I was around when the former owner, whacked on coke, came in on a packed Saturday night in August and threw everyone out at 10:30 because he had his watch on upside down and thought the joint was open too late.

In those early days I was young, awkward, and vulnerable. I was smart, funny, and I could drink, but without a secure path to access your audience you are a blind sniper. But when I got to be the manager in 1987 my platform was instantaneously secured. I brought Finnigan and Farrell back as well as the doorman, soon-to-be bartender, Larry Wagner. I hired Michael Gochenour, interviewing him from across the bar. He was standing in Mia’s spot. When I tried to explain his shifts he kept telling me everything was fine. He looked really nervous and when I walked over to see if he was alright I saw he was getting a blow job from his girlfriend.

Now it was the regulars’ turn to get to know me, and the music added more cache to the place. I had two great artists as friends, Dan Christensen and Billy Hofmann, and it made me feel secure to know two heavy drinkers 15 years my senior were still drinking steady.

Finnigan moved to Spain, Farrell retired, Gochenour died, and Larry is one of the few, like me, there from the first day I bought it. Now they share the space with their younger incarnations or, in Larry’s case, his younger self, lighter and with better hearing. The party follows the same script, but with a slowly changing cast of characters.

I turn now to look at Loudon Wainwright III perform, thinking back to February 2nd, 1988, when he sang here for the first time while Billy Joel and Christie Brinkley watched him. I see Rick Danko playing acoustic guitar when the power went out as the audience sang along to “The Weight.”

I see a younger version of me up there, looking thinner, less worn out, and with a lot more hair. I am standing next to Toy Caldwell and we’re singing “Can’t You See” on my birthday. I see Nicolette Larson, Laura Nyro, Luther Allison, Albert Collins, Richie Havens and so many more who have passed and the crowds they entertained;Dan Christensen laughing, Billy Hofmann sketching them, only they are gone as well, other artists playing over them, readying themselves to be replaced, along with me, by the next generation of actors, to fill that stage, sit on that empty stool. Yet so many performers, employees, and customers are still here, united in some subliminal quest to slow the intractable passage of time.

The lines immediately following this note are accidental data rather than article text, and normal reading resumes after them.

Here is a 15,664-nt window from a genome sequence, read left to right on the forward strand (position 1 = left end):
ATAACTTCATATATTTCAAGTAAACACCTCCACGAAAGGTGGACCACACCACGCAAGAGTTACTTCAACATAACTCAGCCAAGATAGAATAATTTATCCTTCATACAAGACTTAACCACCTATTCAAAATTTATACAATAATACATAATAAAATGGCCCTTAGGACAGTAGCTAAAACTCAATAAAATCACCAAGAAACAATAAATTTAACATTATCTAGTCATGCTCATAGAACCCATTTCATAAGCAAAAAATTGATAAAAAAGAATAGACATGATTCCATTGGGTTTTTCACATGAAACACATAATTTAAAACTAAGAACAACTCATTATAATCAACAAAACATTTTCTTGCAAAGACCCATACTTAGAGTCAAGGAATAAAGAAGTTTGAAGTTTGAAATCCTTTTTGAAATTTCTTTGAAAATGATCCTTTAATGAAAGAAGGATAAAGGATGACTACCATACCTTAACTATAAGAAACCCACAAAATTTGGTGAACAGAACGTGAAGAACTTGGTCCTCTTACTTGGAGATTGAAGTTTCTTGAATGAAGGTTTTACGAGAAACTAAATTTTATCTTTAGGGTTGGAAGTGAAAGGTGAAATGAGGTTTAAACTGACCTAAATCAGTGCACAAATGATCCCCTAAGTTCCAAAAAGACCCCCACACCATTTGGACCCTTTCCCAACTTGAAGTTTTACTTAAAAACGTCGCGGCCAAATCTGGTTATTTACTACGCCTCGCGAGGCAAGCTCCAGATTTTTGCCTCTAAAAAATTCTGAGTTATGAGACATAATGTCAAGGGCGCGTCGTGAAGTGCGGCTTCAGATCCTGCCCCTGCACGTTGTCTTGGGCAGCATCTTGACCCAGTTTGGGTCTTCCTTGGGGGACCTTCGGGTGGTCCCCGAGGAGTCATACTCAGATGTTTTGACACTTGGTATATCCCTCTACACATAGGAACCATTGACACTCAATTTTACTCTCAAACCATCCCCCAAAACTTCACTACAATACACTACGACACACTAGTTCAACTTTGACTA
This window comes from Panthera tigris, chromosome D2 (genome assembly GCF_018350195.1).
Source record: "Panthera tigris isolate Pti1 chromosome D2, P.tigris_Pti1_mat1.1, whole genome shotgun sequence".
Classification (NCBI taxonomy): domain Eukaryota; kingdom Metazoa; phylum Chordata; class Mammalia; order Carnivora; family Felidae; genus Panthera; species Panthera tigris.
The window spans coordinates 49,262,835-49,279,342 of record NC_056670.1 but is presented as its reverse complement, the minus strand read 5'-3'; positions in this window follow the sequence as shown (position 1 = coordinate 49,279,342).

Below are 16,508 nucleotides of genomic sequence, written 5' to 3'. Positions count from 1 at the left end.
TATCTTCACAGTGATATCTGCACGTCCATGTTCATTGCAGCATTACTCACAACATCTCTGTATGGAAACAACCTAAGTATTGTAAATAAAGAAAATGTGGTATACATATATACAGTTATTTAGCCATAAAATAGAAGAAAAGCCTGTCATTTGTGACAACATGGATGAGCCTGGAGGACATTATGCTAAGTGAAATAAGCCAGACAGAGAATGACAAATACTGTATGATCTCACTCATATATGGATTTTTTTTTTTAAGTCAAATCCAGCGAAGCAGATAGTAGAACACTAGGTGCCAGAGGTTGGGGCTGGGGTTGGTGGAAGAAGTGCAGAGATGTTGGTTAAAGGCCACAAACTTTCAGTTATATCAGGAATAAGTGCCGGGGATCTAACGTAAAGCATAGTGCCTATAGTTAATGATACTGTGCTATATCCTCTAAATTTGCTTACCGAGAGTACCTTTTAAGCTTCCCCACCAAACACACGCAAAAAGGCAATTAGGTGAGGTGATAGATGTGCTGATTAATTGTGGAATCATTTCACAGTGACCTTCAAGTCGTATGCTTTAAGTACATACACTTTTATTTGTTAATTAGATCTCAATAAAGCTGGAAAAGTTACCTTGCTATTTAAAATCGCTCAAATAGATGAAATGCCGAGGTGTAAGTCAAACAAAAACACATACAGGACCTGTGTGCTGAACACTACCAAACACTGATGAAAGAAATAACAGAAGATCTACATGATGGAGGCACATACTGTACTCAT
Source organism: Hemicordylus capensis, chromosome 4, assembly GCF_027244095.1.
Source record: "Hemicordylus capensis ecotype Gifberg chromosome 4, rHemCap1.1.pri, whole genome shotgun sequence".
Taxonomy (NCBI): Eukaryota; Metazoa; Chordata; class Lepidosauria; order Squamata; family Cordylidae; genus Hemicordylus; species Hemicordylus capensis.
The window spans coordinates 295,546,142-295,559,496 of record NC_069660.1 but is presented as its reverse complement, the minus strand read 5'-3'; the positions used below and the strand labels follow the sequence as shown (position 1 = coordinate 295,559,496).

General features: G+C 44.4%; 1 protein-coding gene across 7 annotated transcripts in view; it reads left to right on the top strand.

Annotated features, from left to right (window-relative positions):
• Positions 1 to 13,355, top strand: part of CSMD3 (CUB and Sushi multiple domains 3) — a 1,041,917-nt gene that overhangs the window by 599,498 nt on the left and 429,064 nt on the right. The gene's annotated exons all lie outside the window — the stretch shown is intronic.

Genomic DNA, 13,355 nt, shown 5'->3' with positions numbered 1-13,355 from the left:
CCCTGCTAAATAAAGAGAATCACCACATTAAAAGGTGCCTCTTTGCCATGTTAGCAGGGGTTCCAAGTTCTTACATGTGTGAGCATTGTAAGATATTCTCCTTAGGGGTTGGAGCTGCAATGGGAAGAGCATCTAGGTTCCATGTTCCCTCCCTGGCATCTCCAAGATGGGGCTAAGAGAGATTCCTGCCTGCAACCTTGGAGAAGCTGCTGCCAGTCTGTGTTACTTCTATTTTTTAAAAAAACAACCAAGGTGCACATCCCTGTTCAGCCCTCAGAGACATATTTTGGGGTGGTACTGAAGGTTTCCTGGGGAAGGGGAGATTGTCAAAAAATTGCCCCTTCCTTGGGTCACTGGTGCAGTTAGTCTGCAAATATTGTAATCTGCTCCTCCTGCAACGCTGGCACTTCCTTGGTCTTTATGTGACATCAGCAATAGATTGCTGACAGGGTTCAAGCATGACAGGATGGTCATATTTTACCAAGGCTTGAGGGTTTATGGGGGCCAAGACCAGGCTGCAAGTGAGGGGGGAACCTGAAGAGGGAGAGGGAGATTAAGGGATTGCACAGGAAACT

And why not? It’s as good as one can give. So I stand at the urinal, looking into the mirror over the sink as I have in this saloon for 40 years. I walk around and see my son and daughter cavorting with their friends where so many have done the same. It is hard to know when to hand off the baton when you do not want to let it go, when you want the movie to rewind endlessly back to the beginning then play forward to now, your sense of self oblivious to the repetition.

I can see myself opening the door again in 1994 to the building inspectors to find Larry in a dress and his girlfriend in his clothes. Or Phil, another bartender from 1987, up there on the stage dressed as Cher trying to read the lyrics for “I Got You Babe,” to my Sonny as the sweat obliterated the lyrics I had written on his arm.

I know I will be the next ghost in this play, in this temple, in this sanctuary where people can be happy and safe while they can. I am here watching the next generation as they watch the generation to follow. There are concentrated places of evil in this world like Auschwitz and the Roman Coliseum but the Talkhouse is hallowed ground.

I have the best job in the world. I get to make people happy for a living. I hope I die here so my spirit does not have to drift so far to get back here. So now I look back at Mia where she still stands. As beautiful as she was I think of her laugh.

I loved it. It never changed